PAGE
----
By Jess Scarane
FOR many Americans, foreign policy seems removed from their daily lives.
However, foreign policy decisions drastically affect our national and local economies; not only does the military-industrial complex fuel one of our nation’s greatest expenditures, but it directly limits our ability to create universal healthcare, pay living wages to American workers, and implement a just and necessary plan to combat the climate crisis.
In fact, since Donald Trump entered office in 2017, the military budget has soared, but he is not solely responsible for the funnelling of funds to the DoD. Corporate Democrats and Republicans alike consistently fund unnecessary wars and military action abroad.
Our current Senator, Chris Coons, not only voted against Senator Sanders’ recent amendment to cut the Pentagon budget by 10 per cent–which would go towards funding for jobs, housing, healthcare, and education–but has also actively voted to increase military spending throughout his career.
Even when given the opportunity last year to limit the war powers of President Trump in Iran, the Senator did not vote.
Instead, it appears Senator Coons wanted to give the President, who doesn’t have the will or the ability to adequately protect and lead our military, unchecked authoritative power.
In the Senate, I will be a firm voice advocating for Pentagon budget cuts like Senator Sanders, ending unnecessary wars overseas, and expanding social programs that would support our nation’s veterans facing the traumatic effects of war.
However, the effects of these military decisions do not just leave devastating carnage abroad.
At home, local communities in Delaware and across the country are left without access to the support that they need, and working families in this country are struggling. By closing just half of our bases abroad and bringing our troops home, we would free up $90 billion.
By decommissioning nuclear weapons, defunding the F-35 program, and stopping the border wall, we would free up another $68 billion. That’s $158 billion dollars we could spend promoting peace across the globe and helping people back home.
We have seen estimates from the US Department of Housing and Urban Development, for example, that ending homelessness in this country would only cost $20 billion, the same amount that a bipartisan Congress agreed to raise our military budget by last year.
By taking a hard stance against endless wars overseas, bringing our troops home, and changing the current system that gives massive profits to the military-industrial complex, we will be able to reallocate funds towards adequate healthcare for every American, universal pre-K to uplift our underprivileged children, and guaranteed housing and jobs to strengthen our communities.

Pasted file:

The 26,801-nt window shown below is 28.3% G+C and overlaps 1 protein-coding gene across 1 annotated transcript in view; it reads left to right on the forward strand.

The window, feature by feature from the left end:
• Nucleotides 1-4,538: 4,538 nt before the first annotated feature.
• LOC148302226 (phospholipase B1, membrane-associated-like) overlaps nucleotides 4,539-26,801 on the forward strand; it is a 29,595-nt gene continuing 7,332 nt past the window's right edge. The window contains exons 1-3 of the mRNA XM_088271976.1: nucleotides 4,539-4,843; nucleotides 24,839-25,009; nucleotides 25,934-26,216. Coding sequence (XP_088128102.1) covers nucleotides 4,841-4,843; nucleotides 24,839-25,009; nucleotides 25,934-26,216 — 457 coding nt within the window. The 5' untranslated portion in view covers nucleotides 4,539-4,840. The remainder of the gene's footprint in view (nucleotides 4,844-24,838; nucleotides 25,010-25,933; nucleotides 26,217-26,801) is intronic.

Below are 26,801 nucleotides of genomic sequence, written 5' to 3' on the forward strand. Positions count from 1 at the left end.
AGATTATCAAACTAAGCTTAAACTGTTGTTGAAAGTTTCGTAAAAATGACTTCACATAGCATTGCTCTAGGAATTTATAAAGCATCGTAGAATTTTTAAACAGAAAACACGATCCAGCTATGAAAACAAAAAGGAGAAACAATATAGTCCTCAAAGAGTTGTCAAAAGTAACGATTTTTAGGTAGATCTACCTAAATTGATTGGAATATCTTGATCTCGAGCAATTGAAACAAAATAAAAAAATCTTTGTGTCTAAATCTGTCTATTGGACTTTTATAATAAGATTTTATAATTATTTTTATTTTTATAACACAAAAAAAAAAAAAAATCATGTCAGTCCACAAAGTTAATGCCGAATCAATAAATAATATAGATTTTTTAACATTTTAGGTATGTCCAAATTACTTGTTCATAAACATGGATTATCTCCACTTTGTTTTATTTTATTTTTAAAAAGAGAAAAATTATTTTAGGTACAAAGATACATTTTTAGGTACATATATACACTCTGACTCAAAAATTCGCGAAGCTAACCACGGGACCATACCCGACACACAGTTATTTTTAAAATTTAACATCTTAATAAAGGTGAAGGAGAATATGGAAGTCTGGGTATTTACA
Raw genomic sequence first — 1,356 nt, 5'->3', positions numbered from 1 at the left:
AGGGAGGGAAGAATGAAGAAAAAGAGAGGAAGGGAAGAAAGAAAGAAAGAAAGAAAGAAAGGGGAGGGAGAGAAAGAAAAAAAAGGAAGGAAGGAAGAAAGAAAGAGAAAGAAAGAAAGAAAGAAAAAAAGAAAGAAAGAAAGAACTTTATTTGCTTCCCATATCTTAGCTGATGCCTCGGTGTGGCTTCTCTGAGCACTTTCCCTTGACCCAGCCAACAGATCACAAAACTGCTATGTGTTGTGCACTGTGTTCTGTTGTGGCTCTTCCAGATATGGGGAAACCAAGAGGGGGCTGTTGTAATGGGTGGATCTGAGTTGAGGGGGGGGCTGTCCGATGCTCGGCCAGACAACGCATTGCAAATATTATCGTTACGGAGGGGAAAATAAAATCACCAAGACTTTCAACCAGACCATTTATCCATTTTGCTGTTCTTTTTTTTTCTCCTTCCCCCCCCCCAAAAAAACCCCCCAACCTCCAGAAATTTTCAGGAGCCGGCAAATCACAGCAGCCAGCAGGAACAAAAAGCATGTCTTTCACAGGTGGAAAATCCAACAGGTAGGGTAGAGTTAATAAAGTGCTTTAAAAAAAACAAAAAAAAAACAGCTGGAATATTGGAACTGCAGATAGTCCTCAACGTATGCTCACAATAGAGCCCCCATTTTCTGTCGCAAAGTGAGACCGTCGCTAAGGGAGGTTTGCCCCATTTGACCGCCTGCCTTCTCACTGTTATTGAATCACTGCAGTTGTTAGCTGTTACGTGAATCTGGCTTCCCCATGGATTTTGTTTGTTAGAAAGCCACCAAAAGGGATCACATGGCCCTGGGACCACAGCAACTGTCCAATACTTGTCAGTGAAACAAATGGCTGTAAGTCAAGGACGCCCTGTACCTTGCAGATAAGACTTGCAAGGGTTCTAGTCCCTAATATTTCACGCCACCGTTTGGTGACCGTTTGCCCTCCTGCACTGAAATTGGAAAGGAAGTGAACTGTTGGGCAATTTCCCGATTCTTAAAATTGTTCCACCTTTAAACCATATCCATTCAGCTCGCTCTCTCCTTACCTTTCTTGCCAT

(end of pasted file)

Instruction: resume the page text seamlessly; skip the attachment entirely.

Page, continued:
If our government can continue to expand these military programs with urgency, there is no reason we can not apply that same urgency to our struggling communities. Also, these programs will not only help address injustices but also boost our economy and put more money in the pockets of workers.
Our country’s strong military presence does not only affect our economy and our communities, it also drastically contributes to the greatest existential threat we face today–the climate crisis.
The US military is one of the largest polluters in history, consuming more fuel and emitting more greenhouse gases than most medium-sized countries. To fight climate change and to end our reliance on fossil fuels by 2030, like I do in my commitment to the Green New Deal, we must acknowledge and address that our military is one of the leading drivers of this crisis.
Importantly, Delaware, since it is one of the lowest lying states in the country, will be hit by climate change–specifically rising sea levels–especially hard. A 2017 study found that by the year 2100, about 10 per cent of our state’s landmass could be underwater.
We have to take the strongest action possible to fight this reality, and continuing to increase funding to one of the world’s largest polluters simply will not get it done. That, of course, is on a global level, but even on the local level the US military is polluting our communities.
The Dover Air Force Base, our state’s largest employer, has historically caused chemical contamination in local wells, and just earlier this year new contaminants were found in local drinking water. We must call for environmental justice here and abroad.
It’s not always obvious that our nation’s military directly impacts our communities. We have the opportunity to call for peace, act on the climate crisis, and stimulate our economy all at the same time; but we need a new Senator that will be committed to creating a better future.
Jess Scarane is a Democratic Senate Primary Candidate for Delaware.
Featured Image: Jess Scarane Campaign
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